Boom-type MEWPs generally have smaller baskets and lower lift capacities than scissor-type MEWPs and their platforms can ‘bounce’ at height due to the boom structure flexing. This may make them less suitable to use for installing long or heavy materials, or bulky materials that may obstruct the control panel.
Materials should never be balanced on the handrails of a MEWP. Instead, you should consider using a second boom-type MEWP, a scissor lift, a crane or a telehandler of appropriate capacity in conjunction with an appropriate material handling attachment where necessary. The combination of a MEWP used for access, with other plant to handle the materials, reduces the risk of overturning and minimises the risk of injury due to manual handling.
Remember, all people, tools, materials and material handling devices add to the safe working load of the machine. Never disable the platform overload system. Where the overload alarm has been activated or movement functions have cut out due to overload, remove the overload immediately if possible before attempting to recover the machine.
If you plan the work properly, the need for outreach may be avoided by, for example, preparing or reinstating the ground conditions in the area directly beneath planned overhead work or by adjusting the work schedule to delay the construction of low level structures until work overhead has been completed.
Exiting the work platform at height
MEWPs are specifically designed to lift people to a position where they can carry out work from the work platform and then return to the starting level. They are not intended to be used to transfer people from one level to another or for people to exit the basket at height.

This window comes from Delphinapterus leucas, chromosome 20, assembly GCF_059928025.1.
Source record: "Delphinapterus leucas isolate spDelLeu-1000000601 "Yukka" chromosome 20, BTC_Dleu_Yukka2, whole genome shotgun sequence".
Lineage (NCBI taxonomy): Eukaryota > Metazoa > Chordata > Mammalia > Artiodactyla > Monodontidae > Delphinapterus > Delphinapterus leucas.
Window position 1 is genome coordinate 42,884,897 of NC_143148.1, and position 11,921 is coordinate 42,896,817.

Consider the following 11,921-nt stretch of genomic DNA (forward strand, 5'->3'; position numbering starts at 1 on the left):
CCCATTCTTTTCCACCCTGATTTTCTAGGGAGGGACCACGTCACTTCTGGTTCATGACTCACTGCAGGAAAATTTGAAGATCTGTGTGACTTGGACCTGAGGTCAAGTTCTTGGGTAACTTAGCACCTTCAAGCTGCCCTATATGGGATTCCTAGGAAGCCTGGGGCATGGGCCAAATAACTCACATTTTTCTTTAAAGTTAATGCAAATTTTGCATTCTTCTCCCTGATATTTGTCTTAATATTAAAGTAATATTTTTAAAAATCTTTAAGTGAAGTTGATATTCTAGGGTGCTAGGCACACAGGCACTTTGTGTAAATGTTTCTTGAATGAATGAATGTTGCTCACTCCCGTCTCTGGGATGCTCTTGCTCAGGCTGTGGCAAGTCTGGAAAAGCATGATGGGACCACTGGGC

Exiting the basket at height should be strictly controlled and may only be undertaken where a rigorous risk assessment carried out as part of planning the job indicates that this is the safest and most effective means of accessing a particular location.
It is the employers responsibility to ensure that all MEWP operators have been adequately trained.
Once the training and assessment has been successfully completed, a training card will be issued, which clearly identifies the operator and lists the categories of MEWP they are trained to operate. This document can be updated as the operator undergoes further training on different types/ sizes of MEWP.
There are four different type of M.E.W.P. accreditation available.
Variations of Mobile Elevated Work Platforms are:
Scissor Lift type machines
1A Static Vertical – Driven into position and cannot drive elevated
3A Mobile Vertical – Can drive elevated
1B Static Boom – Trailer Mounted, Van Mounted, Lorry Mounted and spider lift. Cannot drive elevated
3B Mobile Boom – Can drive elevated
You should check the expiry date of the training certificate or card, the HSE recommends refresher training every 3-5 years depending on the frequency of use or earlier if there is an accident or incident.
For any further information regard training for a MEWP, Scissor Lift or Boom please give us a call on 01606 832 556 or email the office. Here’s a link to our website ‘Get in Touch’ page. We have course syllabuses available to send over with great details of the training we can provide for the equipment and working safely while at heights.
Regards The Kentra Training Team